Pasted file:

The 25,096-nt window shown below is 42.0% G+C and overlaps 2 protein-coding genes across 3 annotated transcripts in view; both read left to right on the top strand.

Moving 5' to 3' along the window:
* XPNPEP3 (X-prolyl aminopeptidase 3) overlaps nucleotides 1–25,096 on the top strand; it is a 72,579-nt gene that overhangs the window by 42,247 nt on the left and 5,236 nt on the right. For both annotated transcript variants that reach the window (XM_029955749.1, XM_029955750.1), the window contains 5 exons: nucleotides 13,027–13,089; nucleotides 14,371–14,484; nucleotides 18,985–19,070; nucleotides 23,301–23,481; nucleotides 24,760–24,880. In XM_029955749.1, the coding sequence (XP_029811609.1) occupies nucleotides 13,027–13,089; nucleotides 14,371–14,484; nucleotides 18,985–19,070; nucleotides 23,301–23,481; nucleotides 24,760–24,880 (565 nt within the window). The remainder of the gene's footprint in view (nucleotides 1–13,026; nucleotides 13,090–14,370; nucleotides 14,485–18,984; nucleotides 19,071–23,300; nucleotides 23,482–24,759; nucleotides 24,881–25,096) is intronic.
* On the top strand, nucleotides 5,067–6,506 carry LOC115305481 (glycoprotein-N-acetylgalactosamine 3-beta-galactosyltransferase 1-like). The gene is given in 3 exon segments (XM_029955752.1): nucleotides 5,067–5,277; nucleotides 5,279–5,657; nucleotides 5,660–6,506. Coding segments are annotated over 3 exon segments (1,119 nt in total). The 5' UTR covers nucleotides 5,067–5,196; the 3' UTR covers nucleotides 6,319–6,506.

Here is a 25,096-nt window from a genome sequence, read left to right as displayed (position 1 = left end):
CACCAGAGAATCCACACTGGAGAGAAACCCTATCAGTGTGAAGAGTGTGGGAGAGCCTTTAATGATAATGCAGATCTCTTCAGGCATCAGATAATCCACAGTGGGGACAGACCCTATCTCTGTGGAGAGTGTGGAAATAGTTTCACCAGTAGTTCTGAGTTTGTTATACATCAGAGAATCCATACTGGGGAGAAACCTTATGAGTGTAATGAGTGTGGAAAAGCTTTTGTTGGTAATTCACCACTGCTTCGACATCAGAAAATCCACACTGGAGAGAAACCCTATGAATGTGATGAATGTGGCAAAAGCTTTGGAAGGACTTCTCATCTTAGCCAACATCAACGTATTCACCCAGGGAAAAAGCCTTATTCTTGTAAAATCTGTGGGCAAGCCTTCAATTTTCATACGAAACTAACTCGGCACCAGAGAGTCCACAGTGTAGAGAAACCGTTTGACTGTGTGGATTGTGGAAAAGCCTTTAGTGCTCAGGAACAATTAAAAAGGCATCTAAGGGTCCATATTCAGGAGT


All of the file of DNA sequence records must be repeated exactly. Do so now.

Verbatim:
The 25,096-nt window shown below is 42.0% G+C and overlaps 2 protein-coding genes across 3 annotated transcripts in view; both read left to right on the top strand.

Moving 5' to 3' along the window:
* XPNPEP3 (X-prolyl aminopeptidase 3) overlaps nucleotides 1–25,096 on the top strand; it is a 72,579-nt gene that overhangs the window by 42,247 nt on the left and 5,236 nt on the right. For both annotated transcript variants that reach the window (XM_029955749.1, XM_029955750.1), the window contains 5 exons: nucleotides 13,027–13,089; nucleotides 14,371–14,484; nucleotides 18,985–19,070; nucleotides 23,301–23,481; nucleotides 24,760–24,880. In XM_029955749.1, the coding sequence (XP_029811609.1) occupies nucleotides 13,027–13,089; nucleotides 14,371–14,484; nucleotides 18,985–19,070; nucleotides 23,301–23,481; nucleotides 24,760–24,880 (565 nt within the window). The remainder of the gene's footprint in view (nucleotides 1–13,026; nucleotides 13,090–14,370; nucleotides 14,485–18,984; nucleotides 19,071–23,300; nucleotides 23,482–24,759; nucleotides 24,881–25,096) is intronic.
* On the top strand, nucleotides 5,067–6,506 carry LOC115305481 (glycoprotein-N-acetylgalactosamine 3-beta-galactosyltransferase 1-like). The gene is given in 3 exon segments (XM_029955752.1): nucleotides 5,067–5,277; nucleotides 5,279–5,657; nucleotides 5,660–6,506. Coding segments are annotated over 3 exon segments (1,119 nt in total). The 5' UTR covers nucleotides 5,067–5,196; the 3' UTR covers nucleotides 6,319–6,506.

Here is a 25,096-nt window from a genome sequence, read left to right as displayed (position 1 = left end):
CACCAGAGAATCCACACTGGAGAGAAACCCTATCAGTGTGAAGAGTGTGGGAGAGCCTTTAATGATAATGCAGATCTCTTCAGGCATCAGATAATCCACAGTGGGGACAGACCCTATCTCTGTGGAGAGTGTGGAAATAGTTTCACCAGTAGTTCTGAGTTTGTTATACATCAGAGAATCCATACTGGGGAGAAACCTTATGAGTGTAATGAGTGTGGAAAAGCTTTTGTTGGTAATTCACCACTGCTTCGACATCAGAAAATCCACACTGGAGAGAAACCCTATGAATGTGATGAATGTGGCAAAAGCTTTGGAAGGACTTCTCATCTTAGCCAACATCAACGTATTCACCCAGGGAAAAAGCCTTATTCTTGTAAAATCTGTGGGCAAGCCTTCAATTTTCATACGAAACTAACTCGGCACCAGAGAGTCCACAGTGTAGAGAAACCGTTTGACTGTGTGGATTGTGGAAAAGCCTTTAGTGCTCAGGAACAATTAAAAAGGCATCTAAGGGTCCATATTCAGGAGT